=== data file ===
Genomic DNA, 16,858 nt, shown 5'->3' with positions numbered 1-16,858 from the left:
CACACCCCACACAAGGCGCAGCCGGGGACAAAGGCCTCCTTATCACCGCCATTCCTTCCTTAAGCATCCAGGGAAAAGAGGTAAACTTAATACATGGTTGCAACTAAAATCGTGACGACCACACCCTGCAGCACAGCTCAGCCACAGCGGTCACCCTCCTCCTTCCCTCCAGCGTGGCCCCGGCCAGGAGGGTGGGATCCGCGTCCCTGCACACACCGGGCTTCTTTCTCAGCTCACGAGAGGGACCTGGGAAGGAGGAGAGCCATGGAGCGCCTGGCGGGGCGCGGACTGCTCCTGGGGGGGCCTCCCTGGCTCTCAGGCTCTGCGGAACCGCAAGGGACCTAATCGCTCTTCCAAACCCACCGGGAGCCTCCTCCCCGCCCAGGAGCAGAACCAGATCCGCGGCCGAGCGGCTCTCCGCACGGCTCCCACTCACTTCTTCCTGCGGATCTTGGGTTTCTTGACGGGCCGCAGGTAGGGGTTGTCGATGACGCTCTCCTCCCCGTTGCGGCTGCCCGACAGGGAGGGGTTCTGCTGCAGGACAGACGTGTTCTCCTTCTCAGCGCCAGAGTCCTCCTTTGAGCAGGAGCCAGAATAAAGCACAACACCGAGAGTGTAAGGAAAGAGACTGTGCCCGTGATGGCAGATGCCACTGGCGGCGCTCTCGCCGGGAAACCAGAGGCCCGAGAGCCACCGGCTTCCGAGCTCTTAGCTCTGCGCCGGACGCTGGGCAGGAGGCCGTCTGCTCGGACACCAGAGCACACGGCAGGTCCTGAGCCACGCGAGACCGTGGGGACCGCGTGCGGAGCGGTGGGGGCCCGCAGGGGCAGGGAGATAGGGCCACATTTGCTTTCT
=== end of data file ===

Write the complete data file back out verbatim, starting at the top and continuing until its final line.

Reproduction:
Genomic DNA, 16,858 nt, shown 5'->3' with positions numbered 1-16,858 from the left:
CACACCCCACACAAGGCGCAGCCGGGGACAAAGGCCTCCTTATCACCGCCATTCCTTCCTTAAGCATCCAGGGAAAAGAGGTAAACTTAATACATGGTTGCAACTAAAATCGTGACGACCACACCCTGCAGCACAGCTCAGCCACAGCGGTCACCCTCCTCCTTCCCTCCAGCGTGGCCCCGGCCAGGAGGGTGGGATCCGCGTCCCTGCACACACCGGGCTTCTTTCTCAGCTCACGAGAGGGACCTGGGAAGGAGGAGAGCCATGGAGCGCCTGGCGGGGCGCGGACTGCTCCTGGGGGGGCCTCCCTGGCTCTCAGGCTCTGCGGAACCGCAAGGGACCTAATCGCTCTTCCAAACCCACCGGGAGCCTCCTCCCCGCCCAGGAGCAGAACCAGATCCGCGGCCGAGCGGCTCTCCGCACGGCTCCCACTCACTTCTTCCTGCGGATCTTGGGTTTCTTGACGGGCCGCAGGTAGGGGTTGTCGATGACGCTCTCCTCCCCGTTGCGGCTGCCCGACAGGGAGGGGTTCTGCTGCAGGACAGACGTGTTCTCCTTCTCAGCGCCAGAGTCCTCCTTTGAGCAGGAGCCAGAATAAAGCACAACACCGAGAGTGTAAGGAAAGAGACTGTGCCCGTGATGGCAGATGCCACTGGCGGCGCTCTCGCCGGGAAACCAGAGGCCCGAGAGCCACCGGCTTCCGAGCTCTTAGCTCTGCGCCGGACGCTGGGCAGGAGGCCGTCTGCTCGGACACCAGAGCACACGGCAGGTCCTGAGCCACGCGAGACCGTGGGGACCGCGTGCGGAGCGGTGGGGGCCCGCAGGGGCAGGGAGATAGGGCCACATTTGCTTTCT